Queen: “He told me nothing scares a white man more than seeing a black man on a horse.”
Queen: “Cause they have to look up at him.”
When a story about an altercation between a black man and a white cop comes to light we are fed a typical narrative. The white man was a hero, doing his duty, had no choice to resort to violence. The black man was resisting, aggressive, had a criminal record. There are key words and facts intentionally used to paint a clear picture.
Queen & Slim feels like a free space away from the media slant and away from how we typically engage with stories like this. A bubble where there is no discussion of guilt or regret. No remarks over the dead cop or how he was a hero or how he had a family or how there are good people on both sides.
Instead we are put there. As a voyeur who gets to see exactly what happens. We get to focus on the black people and their journey. We see two young, intelligent black people get pulled over by a cop. We watch as they comply to the cop’s demands even as they get increasingly nervous. We get to see the misunderstanding that leads to Slim shooting the cop dead. And we feel their anguish as they get in the car to drive away. We yell at the screen telling them there is a better option, that logic is on their side, that they were defending themselves, that surely people will understand the circumstances. And then we realize it’s not that simple, there is no better option as a black person. They know exactly how this is going to end and driving away is their best option.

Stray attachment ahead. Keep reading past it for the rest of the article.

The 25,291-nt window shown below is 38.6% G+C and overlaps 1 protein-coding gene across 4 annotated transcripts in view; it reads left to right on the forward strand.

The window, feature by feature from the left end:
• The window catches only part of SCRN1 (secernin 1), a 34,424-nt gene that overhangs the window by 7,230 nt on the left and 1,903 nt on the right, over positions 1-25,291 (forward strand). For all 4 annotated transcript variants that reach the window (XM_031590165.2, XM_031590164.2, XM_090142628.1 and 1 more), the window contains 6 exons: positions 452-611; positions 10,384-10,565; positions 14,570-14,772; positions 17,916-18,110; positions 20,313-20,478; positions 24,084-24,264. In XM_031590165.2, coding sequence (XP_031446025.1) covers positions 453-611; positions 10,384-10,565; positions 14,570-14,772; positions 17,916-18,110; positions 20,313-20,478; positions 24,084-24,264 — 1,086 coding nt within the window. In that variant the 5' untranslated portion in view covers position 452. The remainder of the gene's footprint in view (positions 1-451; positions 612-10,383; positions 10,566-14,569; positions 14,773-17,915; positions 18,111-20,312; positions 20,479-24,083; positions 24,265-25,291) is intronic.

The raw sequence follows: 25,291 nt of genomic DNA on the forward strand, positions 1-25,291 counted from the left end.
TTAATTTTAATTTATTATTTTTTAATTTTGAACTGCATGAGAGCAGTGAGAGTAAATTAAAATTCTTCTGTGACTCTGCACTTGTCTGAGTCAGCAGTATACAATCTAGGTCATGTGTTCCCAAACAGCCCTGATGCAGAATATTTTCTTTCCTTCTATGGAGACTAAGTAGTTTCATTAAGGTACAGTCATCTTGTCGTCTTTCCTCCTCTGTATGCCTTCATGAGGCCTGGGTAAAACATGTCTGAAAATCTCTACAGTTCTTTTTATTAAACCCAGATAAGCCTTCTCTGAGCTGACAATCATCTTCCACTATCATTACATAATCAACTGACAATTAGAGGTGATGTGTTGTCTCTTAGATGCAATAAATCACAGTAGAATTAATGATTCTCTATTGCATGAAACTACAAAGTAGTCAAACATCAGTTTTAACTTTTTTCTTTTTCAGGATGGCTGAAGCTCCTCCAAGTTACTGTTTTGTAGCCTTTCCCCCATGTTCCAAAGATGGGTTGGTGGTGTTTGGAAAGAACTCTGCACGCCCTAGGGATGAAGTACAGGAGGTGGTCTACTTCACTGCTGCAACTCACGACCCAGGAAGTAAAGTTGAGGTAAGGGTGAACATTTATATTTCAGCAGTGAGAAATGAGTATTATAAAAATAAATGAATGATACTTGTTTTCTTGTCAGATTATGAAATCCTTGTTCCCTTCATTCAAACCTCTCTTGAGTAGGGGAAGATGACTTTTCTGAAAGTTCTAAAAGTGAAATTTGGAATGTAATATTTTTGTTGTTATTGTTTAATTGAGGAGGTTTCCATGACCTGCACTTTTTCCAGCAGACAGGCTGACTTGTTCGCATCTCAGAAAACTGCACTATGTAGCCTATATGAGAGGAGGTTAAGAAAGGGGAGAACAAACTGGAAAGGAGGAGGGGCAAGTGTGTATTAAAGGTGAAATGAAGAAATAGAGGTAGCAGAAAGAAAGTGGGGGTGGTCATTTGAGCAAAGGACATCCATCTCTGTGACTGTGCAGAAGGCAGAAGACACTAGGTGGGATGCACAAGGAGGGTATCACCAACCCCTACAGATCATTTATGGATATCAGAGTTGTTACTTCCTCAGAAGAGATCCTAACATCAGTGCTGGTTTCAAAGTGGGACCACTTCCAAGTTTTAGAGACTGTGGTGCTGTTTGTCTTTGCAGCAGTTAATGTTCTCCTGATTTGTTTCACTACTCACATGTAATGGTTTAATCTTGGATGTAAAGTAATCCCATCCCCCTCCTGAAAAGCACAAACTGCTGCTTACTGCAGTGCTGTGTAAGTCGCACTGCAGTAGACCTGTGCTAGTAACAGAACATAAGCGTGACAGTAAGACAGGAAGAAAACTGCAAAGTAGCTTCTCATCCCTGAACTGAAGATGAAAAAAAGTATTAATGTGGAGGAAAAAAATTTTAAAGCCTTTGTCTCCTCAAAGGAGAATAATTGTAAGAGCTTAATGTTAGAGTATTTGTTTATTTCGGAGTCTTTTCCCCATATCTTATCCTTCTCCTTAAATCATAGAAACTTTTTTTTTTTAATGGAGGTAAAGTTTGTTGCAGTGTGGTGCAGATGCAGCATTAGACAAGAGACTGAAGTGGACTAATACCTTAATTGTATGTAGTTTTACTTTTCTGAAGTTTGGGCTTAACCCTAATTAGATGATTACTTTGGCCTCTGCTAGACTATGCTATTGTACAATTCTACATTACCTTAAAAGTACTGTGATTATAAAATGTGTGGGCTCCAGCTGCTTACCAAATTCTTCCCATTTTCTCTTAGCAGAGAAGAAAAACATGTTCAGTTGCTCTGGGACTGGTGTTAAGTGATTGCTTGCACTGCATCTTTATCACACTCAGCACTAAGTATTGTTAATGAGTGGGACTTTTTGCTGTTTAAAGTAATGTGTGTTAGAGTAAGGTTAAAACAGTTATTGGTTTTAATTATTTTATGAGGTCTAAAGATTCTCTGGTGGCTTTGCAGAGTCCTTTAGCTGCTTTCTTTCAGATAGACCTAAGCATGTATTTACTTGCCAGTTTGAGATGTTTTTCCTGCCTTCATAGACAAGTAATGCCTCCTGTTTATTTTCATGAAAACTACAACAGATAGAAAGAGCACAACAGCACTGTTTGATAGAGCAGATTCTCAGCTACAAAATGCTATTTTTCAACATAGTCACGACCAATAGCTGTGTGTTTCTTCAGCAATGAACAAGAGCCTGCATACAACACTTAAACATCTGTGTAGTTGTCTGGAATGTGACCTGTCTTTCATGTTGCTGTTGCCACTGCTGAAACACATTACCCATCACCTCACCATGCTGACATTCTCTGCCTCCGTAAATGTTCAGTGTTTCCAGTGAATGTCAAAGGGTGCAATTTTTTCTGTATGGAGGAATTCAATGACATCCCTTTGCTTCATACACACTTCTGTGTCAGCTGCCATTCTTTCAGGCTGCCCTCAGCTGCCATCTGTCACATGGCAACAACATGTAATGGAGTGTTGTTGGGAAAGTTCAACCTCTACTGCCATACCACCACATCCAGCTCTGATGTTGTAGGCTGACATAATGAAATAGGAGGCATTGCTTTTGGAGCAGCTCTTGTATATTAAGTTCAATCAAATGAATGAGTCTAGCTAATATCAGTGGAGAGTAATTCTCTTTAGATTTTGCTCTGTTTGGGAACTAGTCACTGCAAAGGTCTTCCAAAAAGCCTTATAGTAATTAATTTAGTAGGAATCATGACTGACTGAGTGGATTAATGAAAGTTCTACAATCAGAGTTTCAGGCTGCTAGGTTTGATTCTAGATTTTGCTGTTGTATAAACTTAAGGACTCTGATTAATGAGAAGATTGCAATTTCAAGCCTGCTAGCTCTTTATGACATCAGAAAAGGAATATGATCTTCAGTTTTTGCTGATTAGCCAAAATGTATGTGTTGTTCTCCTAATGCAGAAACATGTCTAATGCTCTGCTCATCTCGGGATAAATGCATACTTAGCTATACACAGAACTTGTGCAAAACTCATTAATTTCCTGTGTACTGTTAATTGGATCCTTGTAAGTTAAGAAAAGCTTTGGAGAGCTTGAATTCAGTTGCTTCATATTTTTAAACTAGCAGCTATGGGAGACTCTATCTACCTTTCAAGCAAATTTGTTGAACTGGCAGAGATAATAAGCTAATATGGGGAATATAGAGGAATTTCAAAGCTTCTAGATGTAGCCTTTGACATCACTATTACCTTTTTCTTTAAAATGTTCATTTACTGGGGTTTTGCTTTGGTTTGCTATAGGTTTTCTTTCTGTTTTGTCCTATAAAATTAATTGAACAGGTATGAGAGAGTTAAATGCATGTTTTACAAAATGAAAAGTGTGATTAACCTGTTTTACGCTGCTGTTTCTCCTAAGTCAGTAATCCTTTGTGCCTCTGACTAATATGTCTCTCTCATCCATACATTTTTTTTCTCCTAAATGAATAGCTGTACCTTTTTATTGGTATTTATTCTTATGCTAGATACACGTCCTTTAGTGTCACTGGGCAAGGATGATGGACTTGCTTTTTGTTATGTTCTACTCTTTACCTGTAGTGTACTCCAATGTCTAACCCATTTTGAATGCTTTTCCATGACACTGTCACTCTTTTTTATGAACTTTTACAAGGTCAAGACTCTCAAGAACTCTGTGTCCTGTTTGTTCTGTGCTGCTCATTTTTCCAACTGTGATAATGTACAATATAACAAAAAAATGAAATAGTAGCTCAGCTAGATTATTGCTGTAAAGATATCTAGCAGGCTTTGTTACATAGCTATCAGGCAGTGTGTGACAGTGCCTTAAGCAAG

As a white person viewing this movie I’m grateful it provides a small glimpse into what it means to be a black person in America. Of course I will never be able to fully understand what that means but this film provides hints of unspoken bonds and assumed consequences black people face. There is subtext and nuance to this film that I am aware of but I feel only people of color can fully grasp.
It’s in the way Queen and Slim run without much acknowledgment to their options or lack thereof. It’s the knowing nods of, mostly, approval they receive from black strangers. It’s the lack of surprise when an estranged niece shows up at her Uncle’s house needing a place to hide. It’s all there in character interactions, unspoken, unflinching, unsurprised
These interactions are led by incredible performances from Jodie Turner-Smith and Daniel Kaluuya. We of course know to expect this type of performance from Kaluuya thanks to Get Out but his effortless coolness and understated performance plays perfectly to the outstanding Turner-Smith. This is my first exposure to her and it left a hell of an impression as she plays a tough, wildly intelligent, go-getter. Even more impressive is the chemistry the two share as they experience the worst Tinder date of all time.
This film is without a doubt worth your time, especially in 2020. The black experience in modern day America, as far as I can tell, is strongly represented here by Melina Matsoukas in her directorial debut. Of course it’s telling that the best way to express the black experience is through a road trip genre film following the main characters avoiding racial persecution by running away from the police. Truly it’s a more ruthless and honest Bonnie and Clyde where instead of a bored white woman looking for cheap thrills with her amateur criminal boyfriend, it’s two young black people wanting to go home from a fucking Tinder date without being accosted for the color of their skin.